Markets and politics : revealing state-business relation through financial market information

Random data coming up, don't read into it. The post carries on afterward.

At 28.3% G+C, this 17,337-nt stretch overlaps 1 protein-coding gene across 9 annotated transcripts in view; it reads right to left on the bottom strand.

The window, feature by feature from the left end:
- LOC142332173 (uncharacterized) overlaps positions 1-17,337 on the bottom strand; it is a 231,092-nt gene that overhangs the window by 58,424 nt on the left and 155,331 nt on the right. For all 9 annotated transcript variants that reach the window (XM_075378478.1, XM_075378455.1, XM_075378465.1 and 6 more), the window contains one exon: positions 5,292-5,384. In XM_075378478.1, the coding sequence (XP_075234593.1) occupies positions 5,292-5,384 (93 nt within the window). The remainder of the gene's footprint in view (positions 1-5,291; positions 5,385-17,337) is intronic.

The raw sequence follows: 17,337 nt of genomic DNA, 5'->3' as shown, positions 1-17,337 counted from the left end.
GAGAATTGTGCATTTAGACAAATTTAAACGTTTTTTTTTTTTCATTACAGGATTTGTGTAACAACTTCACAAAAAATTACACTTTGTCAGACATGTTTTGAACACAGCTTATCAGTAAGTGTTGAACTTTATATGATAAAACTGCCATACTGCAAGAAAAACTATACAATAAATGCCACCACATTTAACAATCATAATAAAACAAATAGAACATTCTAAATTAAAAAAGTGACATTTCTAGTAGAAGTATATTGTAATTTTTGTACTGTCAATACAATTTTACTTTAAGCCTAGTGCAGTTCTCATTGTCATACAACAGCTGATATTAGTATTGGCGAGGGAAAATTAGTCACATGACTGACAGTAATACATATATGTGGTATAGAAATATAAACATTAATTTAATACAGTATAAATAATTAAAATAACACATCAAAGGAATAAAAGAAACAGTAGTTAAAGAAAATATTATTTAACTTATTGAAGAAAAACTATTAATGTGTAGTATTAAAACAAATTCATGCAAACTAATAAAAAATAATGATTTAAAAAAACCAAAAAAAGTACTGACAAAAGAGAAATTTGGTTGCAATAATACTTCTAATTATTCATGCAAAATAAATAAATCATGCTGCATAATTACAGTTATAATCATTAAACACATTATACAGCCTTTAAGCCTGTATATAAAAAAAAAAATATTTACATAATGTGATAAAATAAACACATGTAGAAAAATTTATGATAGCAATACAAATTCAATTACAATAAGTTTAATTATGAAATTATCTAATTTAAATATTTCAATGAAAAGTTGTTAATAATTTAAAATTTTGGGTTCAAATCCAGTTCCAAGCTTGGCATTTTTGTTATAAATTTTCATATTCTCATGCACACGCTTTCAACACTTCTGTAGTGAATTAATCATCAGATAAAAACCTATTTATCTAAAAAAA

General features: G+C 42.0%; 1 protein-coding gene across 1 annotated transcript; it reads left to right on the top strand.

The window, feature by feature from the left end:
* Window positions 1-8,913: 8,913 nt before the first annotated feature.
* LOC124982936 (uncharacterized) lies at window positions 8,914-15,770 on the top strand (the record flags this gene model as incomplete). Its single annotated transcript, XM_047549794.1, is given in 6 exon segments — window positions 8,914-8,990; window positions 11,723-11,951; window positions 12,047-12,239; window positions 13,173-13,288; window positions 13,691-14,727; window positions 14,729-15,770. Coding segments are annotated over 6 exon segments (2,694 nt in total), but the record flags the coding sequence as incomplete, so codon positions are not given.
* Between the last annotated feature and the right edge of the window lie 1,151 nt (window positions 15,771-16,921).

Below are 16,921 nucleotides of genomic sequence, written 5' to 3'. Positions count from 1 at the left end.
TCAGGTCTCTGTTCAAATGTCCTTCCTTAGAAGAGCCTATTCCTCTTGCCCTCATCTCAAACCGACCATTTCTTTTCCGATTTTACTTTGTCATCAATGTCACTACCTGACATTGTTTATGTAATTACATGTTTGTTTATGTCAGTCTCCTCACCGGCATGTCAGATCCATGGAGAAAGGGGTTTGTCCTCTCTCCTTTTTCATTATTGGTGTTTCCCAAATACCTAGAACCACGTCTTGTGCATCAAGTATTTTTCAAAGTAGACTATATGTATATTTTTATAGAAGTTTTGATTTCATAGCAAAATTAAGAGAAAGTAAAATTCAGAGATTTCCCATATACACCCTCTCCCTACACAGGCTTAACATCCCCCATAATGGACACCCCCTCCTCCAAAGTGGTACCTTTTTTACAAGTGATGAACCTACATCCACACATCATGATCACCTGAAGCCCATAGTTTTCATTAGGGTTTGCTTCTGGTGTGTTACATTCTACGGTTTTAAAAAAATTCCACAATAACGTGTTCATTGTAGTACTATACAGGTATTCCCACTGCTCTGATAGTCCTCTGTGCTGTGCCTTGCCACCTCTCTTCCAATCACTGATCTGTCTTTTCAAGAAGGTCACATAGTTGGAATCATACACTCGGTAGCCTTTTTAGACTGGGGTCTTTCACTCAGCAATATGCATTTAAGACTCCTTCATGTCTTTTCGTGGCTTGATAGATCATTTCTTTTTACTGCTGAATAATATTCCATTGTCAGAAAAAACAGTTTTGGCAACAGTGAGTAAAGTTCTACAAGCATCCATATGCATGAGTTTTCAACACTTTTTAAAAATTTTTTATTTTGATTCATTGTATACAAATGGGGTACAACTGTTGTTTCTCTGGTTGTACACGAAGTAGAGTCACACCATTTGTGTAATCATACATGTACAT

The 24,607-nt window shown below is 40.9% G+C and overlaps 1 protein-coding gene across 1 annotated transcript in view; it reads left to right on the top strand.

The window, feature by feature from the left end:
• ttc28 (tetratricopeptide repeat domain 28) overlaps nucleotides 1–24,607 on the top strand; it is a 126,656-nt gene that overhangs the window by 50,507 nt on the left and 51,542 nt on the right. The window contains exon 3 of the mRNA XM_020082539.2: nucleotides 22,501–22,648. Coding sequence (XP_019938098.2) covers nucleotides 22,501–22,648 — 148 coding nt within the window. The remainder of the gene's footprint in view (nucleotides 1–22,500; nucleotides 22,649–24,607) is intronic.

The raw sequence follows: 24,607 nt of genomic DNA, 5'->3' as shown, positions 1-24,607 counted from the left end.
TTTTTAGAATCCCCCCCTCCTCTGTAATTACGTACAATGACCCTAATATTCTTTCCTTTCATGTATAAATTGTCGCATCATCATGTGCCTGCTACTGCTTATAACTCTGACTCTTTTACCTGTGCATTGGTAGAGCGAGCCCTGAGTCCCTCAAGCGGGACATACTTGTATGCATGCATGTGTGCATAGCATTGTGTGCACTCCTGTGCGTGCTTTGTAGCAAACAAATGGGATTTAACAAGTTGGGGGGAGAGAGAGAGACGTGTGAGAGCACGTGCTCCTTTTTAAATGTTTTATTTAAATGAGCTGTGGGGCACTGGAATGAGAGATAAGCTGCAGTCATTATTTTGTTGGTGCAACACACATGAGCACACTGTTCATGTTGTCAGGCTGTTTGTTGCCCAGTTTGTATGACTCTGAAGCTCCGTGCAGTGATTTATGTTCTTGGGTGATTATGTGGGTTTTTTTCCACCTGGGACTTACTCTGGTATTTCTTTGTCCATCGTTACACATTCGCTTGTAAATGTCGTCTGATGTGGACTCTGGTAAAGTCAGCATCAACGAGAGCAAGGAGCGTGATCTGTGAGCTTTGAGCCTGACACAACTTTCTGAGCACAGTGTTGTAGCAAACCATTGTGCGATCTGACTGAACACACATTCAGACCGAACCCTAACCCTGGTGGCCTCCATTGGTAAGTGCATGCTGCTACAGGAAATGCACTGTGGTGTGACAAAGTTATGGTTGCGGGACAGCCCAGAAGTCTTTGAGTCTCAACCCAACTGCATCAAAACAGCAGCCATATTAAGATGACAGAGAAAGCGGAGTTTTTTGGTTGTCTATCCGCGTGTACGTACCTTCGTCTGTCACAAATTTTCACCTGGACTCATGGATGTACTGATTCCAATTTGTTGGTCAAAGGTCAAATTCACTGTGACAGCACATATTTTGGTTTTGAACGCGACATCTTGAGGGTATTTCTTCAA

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The phenomenon of crony capitalism is often described as the major cause of the Asian economic collapse in 1997. The main objective of this study is to address this phenomenon empirically through the structure of Malaysian political economy and tests the hypothesis that crony firms earn positive abnormal returns. There are claims that crony capitalism is widespread in the country. Since crony firms should earn positive abnormal returns as a result of regulatory changes, market information should reveal evidence of the existence of cronyism. This empirical research represents an effort to fill the research gap of the limited empirical study in crony capitalism, in particular and the understanding of Malaysian political economy in general. This study improves upon previous case studies in business-state relationship in Malaysia by utilizes publicly available data on daily stock prices instead of accounting data or corporate annual reports. The former is more reliable than the latter since providing misleading information is not unusual for firms or governments in developing countries. Three major political events in the past decade that greatly impacted economic policies in Malaysia are examined. This study finds that the portfolio consistently experienced statistically significant abnormal returns after some major political events or new policies were announced. The results suggest that political connectedness is one major factor affecting stock returns of firms in this portfolio.